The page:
Plans for 2016

READING INDIA

As I said before, this is my Year of Reading India.

The rules are I don’t buy any new local or overseas fiction, with the following exceptions:

  1. my friend’s book, coming out this year some time
  2. books that fit into my written by an Indian author/set in India/about India
  3. books that are necessary for my reading for writing (researchy things, connected to my writing)

This means I had to abandon Ferrante number 3 (I managed to get number 2 in during the last days of December).

*

I am reading from my owned stock of Indian books, and last night I started with The God of Small Things by Arundhati Roy. Now, because part of the reason I’ve set this restriction for myself is so that I read things I might find hard work, I am going to not abandon any of the books. This might be too ambitious and might be revised but I don’t want to just cop out and move on to the next thing because that is what I’ve done before when I’ve tried to read them, eg especially Rushdie. So I will persist, and be patient, and look for the things that made this books big.

So wish me luck. I’m excited. But looking at the lists of upcoming books for this year in the newspapers is making me a bit toey about it. But I will stay firm, make lists of those to carry over to next year. I am determined.

Oh, and I also got a lovely final review in Australian Book Review, didn’t know it was in there until my eye fell on it as I was reading through the magazine. Finished off the year rawther well, as Eloise would say.

god of small things

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3 thoughts on “Plans for 2016

  1. I also got a bit toey when I noticed a new Lionel Shriver was on the way… I’ve allowed myself six purchases (but those six were really intended for the Stella shortlist). Damn this is going to be tough (and I’m only two days in).

    Went to the cricket tonight and stopped by Pidapippo for gelato on the way home. Of course, Readings was open. Took #ALLMYSTRENGTH to walk on by.

    1. Good on you for resisting the Readings. It’s a strong pull. But I look around where I’m sitting right now and there are just so many books. And I remind myself that those upcoming in 2016 lists are all about creating interest and excitement, and selling books and keeping the industry going, which is fine, but a part of my plan is to not just fall for the hype, especially with new authors. I’m pleased though that Svetlana Alexievich’s Second-Hand Time fits my criteria for allowed purchases (connected to my writing research) as does Julian Barnes’s upcoming The Noise of Time (set in Leningrad 1937). Also a new book about the Romanovs to add to my collection. The local books I’m most miffed about are the new Hannah Kent (as would you be!) and the Helen Garner essays, AS Patric’s Atlantic Black (and I’ve had my whistle whetted, you might say, by reading the first two chapters of that) but that’s not til November so not such a long wait. Also Inga Simpson’s newie about trees and childhood – only because it worries me because my just finished ms is about… trees and childhood. Far out. I might allow myself that one just to put my mind at ease (and because it fits as ‘research’). While her style is so different to mine it sounds so close. ARGH.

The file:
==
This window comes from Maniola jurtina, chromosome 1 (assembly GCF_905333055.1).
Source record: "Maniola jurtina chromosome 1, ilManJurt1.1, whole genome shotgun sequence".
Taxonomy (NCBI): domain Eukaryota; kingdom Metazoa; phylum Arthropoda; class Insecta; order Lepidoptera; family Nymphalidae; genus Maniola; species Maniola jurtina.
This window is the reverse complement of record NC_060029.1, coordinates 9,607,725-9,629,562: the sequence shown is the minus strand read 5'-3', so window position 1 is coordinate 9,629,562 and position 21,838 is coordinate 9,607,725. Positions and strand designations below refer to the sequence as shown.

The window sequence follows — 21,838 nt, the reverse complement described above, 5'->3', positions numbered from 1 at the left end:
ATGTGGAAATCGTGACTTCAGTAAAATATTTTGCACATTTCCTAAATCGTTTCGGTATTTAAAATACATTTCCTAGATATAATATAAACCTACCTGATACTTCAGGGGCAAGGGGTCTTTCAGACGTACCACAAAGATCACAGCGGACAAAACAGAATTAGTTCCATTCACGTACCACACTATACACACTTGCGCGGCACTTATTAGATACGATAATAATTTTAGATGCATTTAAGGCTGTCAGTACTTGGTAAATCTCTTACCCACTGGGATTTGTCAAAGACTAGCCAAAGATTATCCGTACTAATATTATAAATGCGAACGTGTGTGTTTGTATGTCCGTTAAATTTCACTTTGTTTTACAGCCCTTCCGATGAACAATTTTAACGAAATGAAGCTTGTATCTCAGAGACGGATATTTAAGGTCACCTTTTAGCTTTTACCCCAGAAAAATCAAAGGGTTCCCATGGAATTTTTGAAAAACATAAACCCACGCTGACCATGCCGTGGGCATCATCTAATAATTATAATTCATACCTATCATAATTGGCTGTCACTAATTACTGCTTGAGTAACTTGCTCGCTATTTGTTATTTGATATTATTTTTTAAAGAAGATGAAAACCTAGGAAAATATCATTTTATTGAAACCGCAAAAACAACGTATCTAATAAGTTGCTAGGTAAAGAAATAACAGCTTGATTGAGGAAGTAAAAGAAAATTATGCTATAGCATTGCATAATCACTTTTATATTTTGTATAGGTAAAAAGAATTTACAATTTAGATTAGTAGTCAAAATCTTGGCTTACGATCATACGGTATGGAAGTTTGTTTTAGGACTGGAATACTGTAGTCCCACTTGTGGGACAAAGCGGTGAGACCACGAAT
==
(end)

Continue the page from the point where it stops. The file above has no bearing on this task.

What are you reading at the moment?

      My husband and boy were at the cricket last night too!

      1. HOW DID I NOT KNOW ABOUT THE NEW KENT?! (Sorry for the shouty caps). Obviously it will have to be in my allowable six.

        But you’re absolutely right, it’s the industry’s job to get us excited about what’s ahead and it will die down within a few weeks and I can sit around, quietly enjoying my old books.
        I’m sure your book will be different to Simpson’s (I’m intrigued – trees!) but agree, you should put your mind at ease.

        Yes, at cricket last night with half of Melbourne. Great atmosphere.

        Reading Wallace Stegner’s Crossing to Safety at the moment. Have you read it? Had planned to finish it today but got sidetracked. I’m almost done but regardless of ending, have to say it’s pretty much my perfect kind of book – Nee England, relationships, relationships, relationships… Can’t believe I hadn’t read it before now (or anything by Stegner for that matter) – proves why reading from what I have is a good thing!

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